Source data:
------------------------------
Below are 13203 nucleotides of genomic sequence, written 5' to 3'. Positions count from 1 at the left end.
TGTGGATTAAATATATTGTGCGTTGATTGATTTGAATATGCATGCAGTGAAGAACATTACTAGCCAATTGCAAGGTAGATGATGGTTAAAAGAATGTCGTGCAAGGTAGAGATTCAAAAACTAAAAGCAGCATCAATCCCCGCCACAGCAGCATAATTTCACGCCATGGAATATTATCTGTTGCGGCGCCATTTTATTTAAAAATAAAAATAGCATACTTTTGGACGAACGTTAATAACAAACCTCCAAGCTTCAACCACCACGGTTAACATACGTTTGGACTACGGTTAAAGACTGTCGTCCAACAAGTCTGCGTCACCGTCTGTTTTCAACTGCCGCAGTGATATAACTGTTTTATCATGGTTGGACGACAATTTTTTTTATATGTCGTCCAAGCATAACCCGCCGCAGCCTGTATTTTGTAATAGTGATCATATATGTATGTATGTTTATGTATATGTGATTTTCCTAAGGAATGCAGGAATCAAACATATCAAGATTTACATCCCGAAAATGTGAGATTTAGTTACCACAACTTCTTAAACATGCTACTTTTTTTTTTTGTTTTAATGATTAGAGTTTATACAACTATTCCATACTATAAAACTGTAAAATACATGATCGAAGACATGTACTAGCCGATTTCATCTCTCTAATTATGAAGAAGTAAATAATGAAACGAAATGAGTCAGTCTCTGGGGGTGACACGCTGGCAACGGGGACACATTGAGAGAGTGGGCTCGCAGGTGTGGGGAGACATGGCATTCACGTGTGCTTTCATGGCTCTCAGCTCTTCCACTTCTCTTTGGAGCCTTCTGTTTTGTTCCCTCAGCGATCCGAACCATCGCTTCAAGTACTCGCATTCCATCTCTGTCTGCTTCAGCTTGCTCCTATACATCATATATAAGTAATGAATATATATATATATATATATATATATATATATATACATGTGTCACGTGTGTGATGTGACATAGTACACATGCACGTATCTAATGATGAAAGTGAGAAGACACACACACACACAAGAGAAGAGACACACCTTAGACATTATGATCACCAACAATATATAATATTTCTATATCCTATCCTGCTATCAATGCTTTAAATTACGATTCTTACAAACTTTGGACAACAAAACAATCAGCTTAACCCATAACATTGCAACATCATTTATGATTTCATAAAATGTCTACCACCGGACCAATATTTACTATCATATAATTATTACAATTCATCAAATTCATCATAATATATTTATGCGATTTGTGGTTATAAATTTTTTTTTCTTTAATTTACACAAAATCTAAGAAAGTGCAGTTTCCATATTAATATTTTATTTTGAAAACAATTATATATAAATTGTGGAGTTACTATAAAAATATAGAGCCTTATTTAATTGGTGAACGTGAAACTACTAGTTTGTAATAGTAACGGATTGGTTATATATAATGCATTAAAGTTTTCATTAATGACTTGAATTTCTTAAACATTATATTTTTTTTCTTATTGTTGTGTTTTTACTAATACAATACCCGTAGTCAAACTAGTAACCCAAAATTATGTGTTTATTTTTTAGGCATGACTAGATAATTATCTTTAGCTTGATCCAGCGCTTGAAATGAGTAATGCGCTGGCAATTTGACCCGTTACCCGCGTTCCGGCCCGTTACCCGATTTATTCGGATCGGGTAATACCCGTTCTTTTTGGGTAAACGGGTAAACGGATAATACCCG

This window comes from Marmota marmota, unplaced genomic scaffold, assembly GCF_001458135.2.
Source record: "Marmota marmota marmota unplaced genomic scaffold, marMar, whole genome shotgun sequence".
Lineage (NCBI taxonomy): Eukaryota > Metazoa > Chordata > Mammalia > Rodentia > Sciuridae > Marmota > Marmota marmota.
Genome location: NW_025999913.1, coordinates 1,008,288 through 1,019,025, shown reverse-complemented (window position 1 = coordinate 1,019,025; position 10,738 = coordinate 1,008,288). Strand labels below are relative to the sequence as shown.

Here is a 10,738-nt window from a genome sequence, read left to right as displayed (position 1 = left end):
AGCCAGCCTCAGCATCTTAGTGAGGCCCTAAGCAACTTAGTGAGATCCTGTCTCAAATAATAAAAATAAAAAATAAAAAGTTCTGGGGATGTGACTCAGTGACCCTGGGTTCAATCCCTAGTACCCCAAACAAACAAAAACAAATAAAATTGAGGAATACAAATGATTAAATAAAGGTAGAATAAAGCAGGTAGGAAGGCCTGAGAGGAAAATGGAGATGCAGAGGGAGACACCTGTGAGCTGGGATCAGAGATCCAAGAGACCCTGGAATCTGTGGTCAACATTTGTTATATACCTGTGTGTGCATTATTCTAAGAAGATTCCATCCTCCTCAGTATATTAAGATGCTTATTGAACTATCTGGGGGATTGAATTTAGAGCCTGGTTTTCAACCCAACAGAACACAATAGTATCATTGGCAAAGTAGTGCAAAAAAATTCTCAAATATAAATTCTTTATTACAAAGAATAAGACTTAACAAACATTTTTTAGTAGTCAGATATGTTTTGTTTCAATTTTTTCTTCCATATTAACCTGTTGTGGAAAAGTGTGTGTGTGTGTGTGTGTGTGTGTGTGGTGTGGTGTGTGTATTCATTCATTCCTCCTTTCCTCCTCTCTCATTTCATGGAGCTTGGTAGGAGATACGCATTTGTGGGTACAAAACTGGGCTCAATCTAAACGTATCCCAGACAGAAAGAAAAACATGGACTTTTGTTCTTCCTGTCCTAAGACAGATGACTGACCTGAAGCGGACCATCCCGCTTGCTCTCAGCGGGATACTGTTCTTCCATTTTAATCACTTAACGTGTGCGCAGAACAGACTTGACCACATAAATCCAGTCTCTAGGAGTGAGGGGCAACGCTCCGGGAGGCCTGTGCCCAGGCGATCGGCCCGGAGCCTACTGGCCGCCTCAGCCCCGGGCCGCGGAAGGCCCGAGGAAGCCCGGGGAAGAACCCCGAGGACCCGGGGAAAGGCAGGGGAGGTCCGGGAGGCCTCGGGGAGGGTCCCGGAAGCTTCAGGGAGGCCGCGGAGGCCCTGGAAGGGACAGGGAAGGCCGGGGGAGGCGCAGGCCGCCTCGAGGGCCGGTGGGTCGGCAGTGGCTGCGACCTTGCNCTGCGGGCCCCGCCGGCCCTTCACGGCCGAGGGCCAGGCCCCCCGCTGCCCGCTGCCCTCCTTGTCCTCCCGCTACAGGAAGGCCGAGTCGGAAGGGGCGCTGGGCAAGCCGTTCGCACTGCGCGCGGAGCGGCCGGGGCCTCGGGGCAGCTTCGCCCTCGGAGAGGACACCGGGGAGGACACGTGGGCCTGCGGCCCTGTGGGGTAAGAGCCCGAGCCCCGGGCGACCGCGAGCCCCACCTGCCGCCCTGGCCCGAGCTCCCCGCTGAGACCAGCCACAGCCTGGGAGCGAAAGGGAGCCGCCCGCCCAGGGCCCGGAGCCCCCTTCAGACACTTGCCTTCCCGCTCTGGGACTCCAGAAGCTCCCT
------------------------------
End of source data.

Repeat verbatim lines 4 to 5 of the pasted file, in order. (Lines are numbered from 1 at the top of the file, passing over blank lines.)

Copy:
Source record: "Marmota marmota marmota unplaced genomic scaffold, marMar, whole genome shotgun sequence".
Lineage (NCBI taxonomy): Eukaryota > Metazoa > Chordata > Mammalia > Rodentia > Sciuridae > Marmota > Marmota marmota.